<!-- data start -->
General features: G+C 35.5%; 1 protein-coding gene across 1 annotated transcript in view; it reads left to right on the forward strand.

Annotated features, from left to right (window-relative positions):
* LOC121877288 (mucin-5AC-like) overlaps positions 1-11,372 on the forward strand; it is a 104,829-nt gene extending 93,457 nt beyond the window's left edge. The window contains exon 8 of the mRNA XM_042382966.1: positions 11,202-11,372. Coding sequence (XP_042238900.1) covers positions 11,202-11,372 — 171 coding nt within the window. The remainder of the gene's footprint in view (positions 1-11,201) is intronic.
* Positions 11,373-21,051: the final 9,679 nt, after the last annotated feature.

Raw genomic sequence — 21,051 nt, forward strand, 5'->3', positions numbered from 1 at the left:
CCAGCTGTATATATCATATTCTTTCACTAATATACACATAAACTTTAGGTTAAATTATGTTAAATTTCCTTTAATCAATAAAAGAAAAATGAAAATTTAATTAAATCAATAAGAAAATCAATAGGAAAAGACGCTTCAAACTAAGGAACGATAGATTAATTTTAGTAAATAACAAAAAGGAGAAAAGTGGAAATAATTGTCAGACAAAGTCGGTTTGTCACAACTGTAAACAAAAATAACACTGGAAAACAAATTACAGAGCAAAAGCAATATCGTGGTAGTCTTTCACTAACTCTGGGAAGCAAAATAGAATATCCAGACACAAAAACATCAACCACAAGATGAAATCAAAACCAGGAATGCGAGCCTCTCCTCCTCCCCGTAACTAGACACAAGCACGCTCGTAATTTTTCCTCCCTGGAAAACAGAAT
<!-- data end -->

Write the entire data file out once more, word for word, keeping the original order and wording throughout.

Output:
General features: G+C 35.5%; 1 protein-coding gene across 1 annotated transcript in view; it reads left to right on the forward strand.

Annotated features, from left to right (window-relative positions):
* LOC121877288 (mucin-5AC-like) overlaps positions 1-11,372 on the forward strand; it is a 104,829-nt gene extending 93,457 nt beyond the window's left edge. The window contains exon 8 of the mRNA XM_042382966.1: positions 11,202-11,372. Coding sequence (XP_042238900.1) covers positions 11,202-11,372 — 171 coding nt within the window. The remainder of the gene's footprint in view (positions 1-11,201) is intronic.
* Positions 11,373-21,051: the final 9,679 nt, after the last annotated feature.

Raw genomic sequence — 21,051 nt, forward strand, 5'->3', positions numbered from 1 at the left:
CCAGCTGTATATATCATATTCTTTCACTAATATACACATAAACTTTAGGTTAAATTATGTTAAATTTCCTTTAATCAATAAAAGAAAAATGAAAATTTAATTAAATCAATAAGAAAATCAATAGGAAAAGACGCTTCAAACTAAGGAACGATAGATTAATTTTAGTAAATAACAAAAAGGAGAAAAGTGGAAATAATTGTCAGACAAAGTCGGTTTGTCACAACTGTAAACAAAAATAACACTGGAAAACAAATTACAGAGCAAAAGCAATATCGTGGTAGTCTTTCACTAACTCTGGGAAGCAAAATAGAATATCCAGACACAAAAACATCAACCACAAGATGAAATCAAAACCAGGAATGCGAGCCTCTCCTCCTCCCCGTAACTAGACACAAGCACGCTCGTAATTTTTCCTCCCTGGAAAACAGAAT